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    • I'm afraid you won't get a complaint drafted before tomorrow morning - and I think most others here think it would be a waste of time anyway and that the police decision won't change.  I would ask for a review and make a complaint on principle, but I suspect you are better off concentrating your effort on your other thread and direct complaint against Aviva.   Unless you are out of the country for an extended period I'd wait until your return before considering futrther whwther to complain about the police.   [ By the way, just so that you don't mislead yourself as it's a mistake many people make, ALL agreements are "verbal" in that they are composed of words.  Some agreements are in writing and others are oral, spoken or vocal.  The law recognises oral or spoken agreements just as much as ones that are written down.  The only practical difference is that oral agreements can be difficult to prove in a dispute]
    • Just to add there is a scheme called the Victim's Right to Review.  It basically applies to decisions made by the CPS not to go ahead with a prosecution.  It doesn't apply to decisions made by local police forces, but it does say:   19.  Decisions that are not eligible for VRR include: ... iii where the police or other investigator exercises their independent discretion not to investigate or not to investigate a case further (whether in consultation with the CPS or not) and the CPS have not been requested / have been unable to make a final decision to charge. Requests for review of such decisions should instead be addressed to the relevant police force/other investigator; [My bold] Victims' Right to Review Scheme | The Crown Prosecution Service WWW.CPS.GOV.UK   I'm not familiar with the scheme so can't advise - but other posters here may know about it or have experience of it.  You need to read the above link but note that it talks about things that seem to fit your situation.   eg a victim is defined as ‘a person who has made an allegation that they have suffered harm, including physical, mental or emotional harm or economic loss which was directly caused by criminal conduct’.   If you have not already requested that the police review their decision not to pass the case onto the CPS, then I would do so.  If you are not happy with the outcome of that, complain.   I can't advise you definitely to go ahead and ask for a review or complain, but if I were in your situation that is what I would do.  But I tend to agree with BankFodder that you'll get nowhere and, if you are sick and tired of all this and just want it to go away, then just drop the police.  However, if you don't try...   [Apologies for the italic typeface/font - it's the above link causing it.  The italics should have stopped at the end of the third para above ending ' ... criminal conduct'.  I can't change it.  Very annoying]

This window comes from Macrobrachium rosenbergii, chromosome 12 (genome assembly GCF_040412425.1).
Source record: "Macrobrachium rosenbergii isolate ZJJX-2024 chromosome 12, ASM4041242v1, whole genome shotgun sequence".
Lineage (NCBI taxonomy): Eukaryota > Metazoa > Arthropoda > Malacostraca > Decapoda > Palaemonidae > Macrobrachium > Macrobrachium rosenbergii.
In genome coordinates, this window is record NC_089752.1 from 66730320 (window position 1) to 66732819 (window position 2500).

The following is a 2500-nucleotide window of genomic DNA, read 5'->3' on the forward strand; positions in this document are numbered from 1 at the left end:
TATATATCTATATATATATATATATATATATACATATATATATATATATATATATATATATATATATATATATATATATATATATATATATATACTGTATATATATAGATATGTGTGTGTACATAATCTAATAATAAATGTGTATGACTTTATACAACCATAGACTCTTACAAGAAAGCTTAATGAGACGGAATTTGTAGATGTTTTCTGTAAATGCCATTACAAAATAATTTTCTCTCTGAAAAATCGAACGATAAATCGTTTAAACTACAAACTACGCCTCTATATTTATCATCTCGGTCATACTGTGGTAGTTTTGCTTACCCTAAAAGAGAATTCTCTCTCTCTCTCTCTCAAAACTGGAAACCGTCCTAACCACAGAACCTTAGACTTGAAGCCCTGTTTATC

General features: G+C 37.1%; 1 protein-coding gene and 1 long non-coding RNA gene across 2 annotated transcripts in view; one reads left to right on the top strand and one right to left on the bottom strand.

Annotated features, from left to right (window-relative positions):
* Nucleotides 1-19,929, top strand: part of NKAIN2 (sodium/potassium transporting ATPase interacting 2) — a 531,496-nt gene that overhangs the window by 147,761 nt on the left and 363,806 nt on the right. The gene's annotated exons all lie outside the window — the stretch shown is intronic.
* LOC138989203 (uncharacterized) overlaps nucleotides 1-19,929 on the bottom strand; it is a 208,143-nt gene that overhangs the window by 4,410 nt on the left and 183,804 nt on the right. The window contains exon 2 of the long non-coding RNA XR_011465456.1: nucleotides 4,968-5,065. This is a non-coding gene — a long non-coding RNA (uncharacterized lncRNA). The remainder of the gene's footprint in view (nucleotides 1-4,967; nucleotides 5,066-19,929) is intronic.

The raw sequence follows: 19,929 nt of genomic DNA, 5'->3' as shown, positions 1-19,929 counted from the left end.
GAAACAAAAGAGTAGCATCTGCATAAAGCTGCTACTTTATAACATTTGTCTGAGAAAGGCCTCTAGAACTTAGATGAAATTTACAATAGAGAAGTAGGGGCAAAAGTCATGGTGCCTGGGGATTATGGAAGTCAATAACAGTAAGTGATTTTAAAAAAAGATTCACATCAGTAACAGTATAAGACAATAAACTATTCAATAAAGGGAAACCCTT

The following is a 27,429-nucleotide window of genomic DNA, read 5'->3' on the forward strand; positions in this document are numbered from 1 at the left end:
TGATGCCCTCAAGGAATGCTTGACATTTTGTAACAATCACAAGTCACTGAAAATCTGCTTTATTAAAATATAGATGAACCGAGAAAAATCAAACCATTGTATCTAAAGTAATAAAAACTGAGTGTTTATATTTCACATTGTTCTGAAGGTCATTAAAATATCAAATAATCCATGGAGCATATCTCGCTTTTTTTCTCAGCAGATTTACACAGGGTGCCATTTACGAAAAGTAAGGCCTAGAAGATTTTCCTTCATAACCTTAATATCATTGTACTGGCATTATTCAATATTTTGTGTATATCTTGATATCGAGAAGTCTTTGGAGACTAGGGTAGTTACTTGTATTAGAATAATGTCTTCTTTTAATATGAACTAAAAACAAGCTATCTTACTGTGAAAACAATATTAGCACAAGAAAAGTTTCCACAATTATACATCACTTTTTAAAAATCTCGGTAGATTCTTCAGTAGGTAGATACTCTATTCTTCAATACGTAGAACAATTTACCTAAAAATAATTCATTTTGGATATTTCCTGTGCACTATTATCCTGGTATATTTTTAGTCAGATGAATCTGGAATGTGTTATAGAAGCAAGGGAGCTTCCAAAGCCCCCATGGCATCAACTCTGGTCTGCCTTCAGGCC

• @Manxman in exile I eloped to get with my husband si my husband and siblings never sat together in the same room .   Hes claiming a verbal agreement was made but a verbal agreement doesn't hold any water in the eyes of the law..no agreement was made I was in Leeds with my toddler.    He has made use of the policy , had the luxury of the insurance and reversed the money back and now Aviva are coming after me.   You've summed it up well is there anyone in the group that can help me draft the complaint to the police as I'm flying out first thing tomorrow and my head is all over the place.   My husband me Mr z , my late father and eldest brother were at this meeting supposedly when the verbal agreement was made but yet the officer took a statement off the eldest brother and didn't take it off the husband and based the final decision on the eldest brothers statement and Mr Z and all other evidence which is in written form has been completely dismissed    I'm fighting it all alone coming from an Asian background I am getting taunts and salt is bring rubbed on my wounds its not been a pleasant experience yo say the least trying to prove my innocence and having to listen to the b******* being spouted out by everyone whilst Mr Z is walking away not guilty 
    • I would complain to the police - even if I thought it would go nowhere.  I can't see that you have anything to lose.   I can't tell you the grounds of your complaint because I don't know the details of everything that has happened (you know better than I do)  and because I've found much of the story too difficult to follow.     But - based on everything you have told us - it seems to me that your brother has clearly committed fraud by obtaining the benefit of an insurance policy by falsely misrepresenting that he was opening the policy on your behalf and also by falsely misrepresenting himself - or a third party - as being your husband.  If your brother could not have taken out that policy without making those misrepresentations, then he has committed fraud.  It doesn't matter whether the victim was Aviva or you  and it doesn't matter if the victim realises they've been defrauded or not - the police should investigate it properly.  In this case you are the ultimate victim of the fraud because Aviva are saying that you owe them for the premiums on the policy your brother fraudulently took out, so whether Aviva consider they were the victims of fraud or not is irrelevant - they don't care because you end up as the fall guy.  Point out that this may have ended in a civil dispute over a debt between you and Aviva, but that that debt directly arises as a result of your brother's fraud in claiming to be acting on your behalf and by impersonating your brother.   One of the reasons the police seem to have dropped this case (and this needs to be one of your main grounds of complaint I think) is that they have accepted without question your brother's statement that your husband was somehow involved or in some way agreed to your brother taking this policy out in your name, and the police have simply and uncritically accepted your brother's word on that without ever speaking to your husband, who would vigourously deny it.    (I can't make any better suggestion than that because, to be honest, I don't follow what has happened.  If you never authorised your brother to open this insurance policy at all then I don't understand why the police would place any importance at all on your husband being present at a meeting with your brother.  What did your husband's presence have to do with the insurance policy?  Even if he had been at such meeting (which you say he denies) then how could he authorise anything on your behalf?  None of it makes any sense to me and I can't see why the police would think it did.)   Challenge the police to explain to you why they believe there is insufficient evidence to pass this on to the CPS   I would follow the published complaints procedure of the police force in question and I would also send a copy to your local Police and Crime Commissioner.   I think the main problem here is that (despite what the nice woman PC may have suggested to you) the police have never considered you to be the victim.  You need to demonstrate to them via your complaint that you are the victim here.   One other question: is your husband and are your family supporting you through this, or are you going it alone?